Printing Dresses

When my techiest friend Chris told me about two 3D-printed dresses being showcased at this year’s Paris Fashion Week, I couldn’t believe it. With recent talks of 3D-printed meat, of course it was only going to be a matter of time, but already? Could it be…?

He was right. The two extraordinary outfits were included by Dutch designer Iris van Herpen in her Haute Couture show ‘Voltage’. The first piece was made of a metallic-look, encrusted skirt and a cape, which were created with the artist, architect, designer and Professor Neri Oxman from MIT’s Media Lab and printed by Stratasys using their unique Objet Connex. According to the designer, she decided to collaborate with Oxman after seeing her ‘Imaginary Beings: Mythologies of the Not Yet’ collection 3D-printed and exhibited at the Centre Pompidou last spring. Oxman explains that, as opposed to the previous printed pieces, “for this collection it was important to think not only about forms and materials, but also movement and wearability. This inspired us to design algorithms that could map physical movements and material behaviour to geometrical form and morphological variation in a seamless and continuous wearable surface. This allowed both hard and soft materials to be incorporated within the design, crucial to the movement and texture of the piece. The ability to vary softness and elasticity inspired us to design a “second skin” for the body acting as armour-in-motion; in this way we were able to design not only the garment’s form but also its motion,” explains Oxman. “The incredible possibilities afforded by these new technologies allowed us to reinterpret the tradition of couture as “tech-couture” where delicate hand-made embroidery and needlework is replaced by code”.

The second outfit was a very intricate, stunning black mini dress (which I’d love to wear!) designed with Austrian architect Julia Koerner and 3D-printed by Materialise, a Belgian-based pioneer in Additive Manufacturing software and solutions. Van Herpen, Koerner and Materialise carried out incessant 3D testing, proving that when fashion and high technology meet, normal rules don’t always apply. An experimental new material was finally utilised on this dress to create a flexible, soft and highly complex piece. The only way to achieve the piece’s intricate lace-like texture was to create it with precision by lasers. Julia Koerner explains, “The architectural structure of the dress aims to superimpose multiple layers of thin woven lines which animate the body in an organic way. New possibilities arise such as eliminating seams and cuts where they are usually placed in couture”.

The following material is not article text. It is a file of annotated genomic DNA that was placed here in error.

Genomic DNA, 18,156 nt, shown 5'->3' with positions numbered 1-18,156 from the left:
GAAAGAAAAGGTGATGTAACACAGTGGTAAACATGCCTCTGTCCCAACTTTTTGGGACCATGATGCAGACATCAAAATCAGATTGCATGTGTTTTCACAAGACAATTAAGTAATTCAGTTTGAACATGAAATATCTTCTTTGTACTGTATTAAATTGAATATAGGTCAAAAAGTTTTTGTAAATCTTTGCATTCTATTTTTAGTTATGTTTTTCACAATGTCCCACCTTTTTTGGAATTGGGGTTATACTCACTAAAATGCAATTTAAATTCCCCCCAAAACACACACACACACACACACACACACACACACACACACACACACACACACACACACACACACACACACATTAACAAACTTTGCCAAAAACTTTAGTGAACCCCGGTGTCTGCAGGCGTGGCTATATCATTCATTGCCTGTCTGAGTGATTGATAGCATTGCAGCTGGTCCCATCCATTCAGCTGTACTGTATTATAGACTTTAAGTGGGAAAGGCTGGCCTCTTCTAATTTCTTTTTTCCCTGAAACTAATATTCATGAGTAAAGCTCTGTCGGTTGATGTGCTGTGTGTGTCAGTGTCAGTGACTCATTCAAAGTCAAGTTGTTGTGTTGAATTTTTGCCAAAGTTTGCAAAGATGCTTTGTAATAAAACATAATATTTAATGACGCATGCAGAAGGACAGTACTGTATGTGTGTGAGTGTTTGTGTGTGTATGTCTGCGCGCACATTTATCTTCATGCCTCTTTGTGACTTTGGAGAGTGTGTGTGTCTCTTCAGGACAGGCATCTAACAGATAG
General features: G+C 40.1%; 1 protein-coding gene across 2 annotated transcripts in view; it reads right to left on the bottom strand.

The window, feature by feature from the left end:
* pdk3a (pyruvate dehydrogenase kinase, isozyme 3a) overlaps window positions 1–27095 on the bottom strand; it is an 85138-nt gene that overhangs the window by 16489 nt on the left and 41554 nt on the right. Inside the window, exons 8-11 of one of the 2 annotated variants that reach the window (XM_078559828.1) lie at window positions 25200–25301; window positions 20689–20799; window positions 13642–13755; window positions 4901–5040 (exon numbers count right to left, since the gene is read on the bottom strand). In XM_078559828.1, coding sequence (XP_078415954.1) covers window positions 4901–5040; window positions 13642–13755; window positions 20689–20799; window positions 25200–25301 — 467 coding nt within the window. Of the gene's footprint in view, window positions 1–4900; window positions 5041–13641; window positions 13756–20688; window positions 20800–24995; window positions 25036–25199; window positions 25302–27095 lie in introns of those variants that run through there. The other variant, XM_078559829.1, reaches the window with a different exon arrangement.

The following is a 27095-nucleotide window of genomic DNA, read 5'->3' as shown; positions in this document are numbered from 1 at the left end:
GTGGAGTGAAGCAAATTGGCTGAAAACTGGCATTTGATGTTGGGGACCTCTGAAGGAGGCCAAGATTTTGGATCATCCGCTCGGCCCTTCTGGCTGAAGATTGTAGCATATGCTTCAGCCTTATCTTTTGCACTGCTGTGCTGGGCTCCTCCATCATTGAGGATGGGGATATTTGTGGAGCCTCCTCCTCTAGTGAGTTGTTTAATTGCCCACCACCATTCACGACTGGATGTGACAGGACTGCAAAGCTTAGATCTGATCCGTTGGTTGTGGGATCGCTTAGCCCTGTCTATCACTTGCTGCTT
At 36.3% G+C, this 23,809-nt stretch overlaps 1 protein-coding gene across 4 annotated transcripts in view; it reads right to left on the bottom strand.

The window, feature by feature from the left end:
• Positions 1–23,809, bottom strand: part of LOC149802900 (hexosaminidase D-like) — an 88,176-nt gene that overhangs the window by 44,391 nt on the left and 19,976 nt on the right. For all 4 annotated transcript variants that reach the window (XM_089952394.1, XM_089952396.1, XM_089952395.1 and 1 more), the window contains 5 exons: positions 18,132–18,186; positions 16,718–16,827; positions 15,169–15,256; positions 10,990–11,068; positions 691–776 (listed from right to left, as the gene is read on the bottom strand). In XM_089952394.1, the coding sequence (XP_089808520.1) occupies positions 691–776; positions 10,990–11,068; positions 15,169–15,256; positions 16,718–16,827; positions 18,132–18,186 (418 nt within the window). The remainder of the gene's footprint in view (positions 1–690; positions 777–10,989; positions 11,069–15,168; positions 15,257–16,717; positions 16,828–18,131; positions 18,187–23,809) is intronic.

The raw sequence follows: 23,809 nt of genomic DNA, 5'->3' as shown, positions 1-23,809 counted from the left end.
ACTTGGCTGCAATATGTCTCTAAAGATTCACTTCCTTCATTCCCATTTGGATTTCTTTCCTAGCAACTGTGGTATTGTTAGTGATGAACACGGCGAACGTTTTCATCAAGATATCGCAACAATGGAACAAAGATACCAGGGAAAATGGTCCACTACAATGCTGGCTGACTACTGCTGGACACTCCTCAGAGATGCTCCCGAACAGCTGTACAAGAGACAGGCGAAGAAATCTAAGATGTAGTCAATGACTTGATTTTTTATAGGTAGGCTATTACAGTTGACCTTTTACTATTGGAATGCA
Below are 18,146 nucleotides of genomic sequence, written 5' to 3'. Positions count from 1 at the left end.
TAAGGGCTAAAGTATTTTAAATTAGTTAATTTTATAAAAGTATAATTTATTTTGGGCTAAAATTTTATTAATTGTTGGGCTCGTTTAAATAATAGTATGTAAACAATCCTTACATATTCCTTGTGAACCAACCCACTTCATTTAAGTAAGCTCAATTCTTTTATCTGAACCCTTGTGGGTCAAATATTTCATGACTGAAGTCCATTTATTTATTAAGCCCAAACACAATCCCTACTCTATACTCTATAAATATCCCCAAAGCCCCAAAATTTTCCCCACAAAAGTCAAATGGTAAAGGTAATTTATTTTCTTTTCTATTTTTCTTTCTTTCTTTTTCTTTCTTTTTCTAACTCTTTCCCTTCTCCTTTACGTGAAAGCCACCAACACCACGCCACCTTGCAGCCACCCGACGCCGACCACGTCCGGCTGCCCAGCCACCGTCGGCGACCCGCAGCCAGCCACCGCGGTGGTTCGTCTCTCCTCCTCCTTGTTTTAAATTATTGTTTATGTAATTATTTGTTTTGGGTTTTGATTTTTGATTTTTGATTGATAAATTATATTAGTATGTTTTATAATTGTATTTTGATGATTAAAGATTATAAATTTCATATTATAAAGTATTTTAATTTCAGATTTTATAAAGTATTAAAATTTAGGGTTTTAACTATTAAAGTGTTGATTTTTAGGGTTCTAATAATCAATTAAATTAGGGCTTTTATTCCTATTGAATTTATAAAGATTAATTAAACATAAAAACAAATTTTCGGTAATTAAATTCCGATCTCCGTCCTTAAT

About her creations, Van Herpen said: “I feel it’s important that fashion can be about much more than consumerism, but also about new beginnings and self-expression, so my work very much comes from abstract ideas and using new techniques, not the re-invention of old ideas. I find the process of 3D printing fascinating because I believe it will only be a matter of time before we see the clothing we wear today produced with this technology, and it’s because it’s such a different way of manufacturing, adding layer-by-layer, it will be a great source of inspiration for new ideas”.

The whole of this 11-piece collection, however, is incredible. Its main concept is to explore the electricity of the body, and the reviews of her show were raving about the wonderful spectacle that unfolded before the attendees’ eyes. From the designer’s website: “Experimenting with its use in the field of creation, this collection seeks to portray its tangible movement and power. This ability of light and electricity to change states and bodies is reproduced using the most innovative technologies. Described as an alchemist approach to fashion, Van Herpen’s designs perpetually embrace new collaborations with artists, architects and researchers. As part of the show she collaborated with New Zealand artist Carlos Van Camp, echoing his notion of controlling high voltage electricity and its interaction with the human body. Van Camp experiments with three million volts running through bodies”.

Iris Van Herpen graduated from the Artez Institute of Arts in Arnhem, Netherlands in 2006 and, soon after, began her career as an intern with Alexander McQueen, before launching her eponymous brand in 2007. Her unique and avant-garde sense of style has drawn attention from the most sought-out publications in the industry. Iris’ recognition reached its climax in 2011 when she became a member of the exclusive French Trade Association of Haute Couture (Chambre Syndical de la Haute Couture). She developed her personal signature and style by focusing on craftsmanships involving a high level of handwork and demiurgic techniques. Her style combines creative inspirations in design with innovative constituents. Iris uses a combination of materials such as polyamide, metal, leathers, acrylic and synthetic yarns, which guarantees an astonishing visual impact. Iris considers fashion as a form of self-expression and her research is applied to the possibilities of fashion’s future.

Following the Paris Fashion Week Show, the skirt and cape will be exhibited at MIT’s Media Lab.

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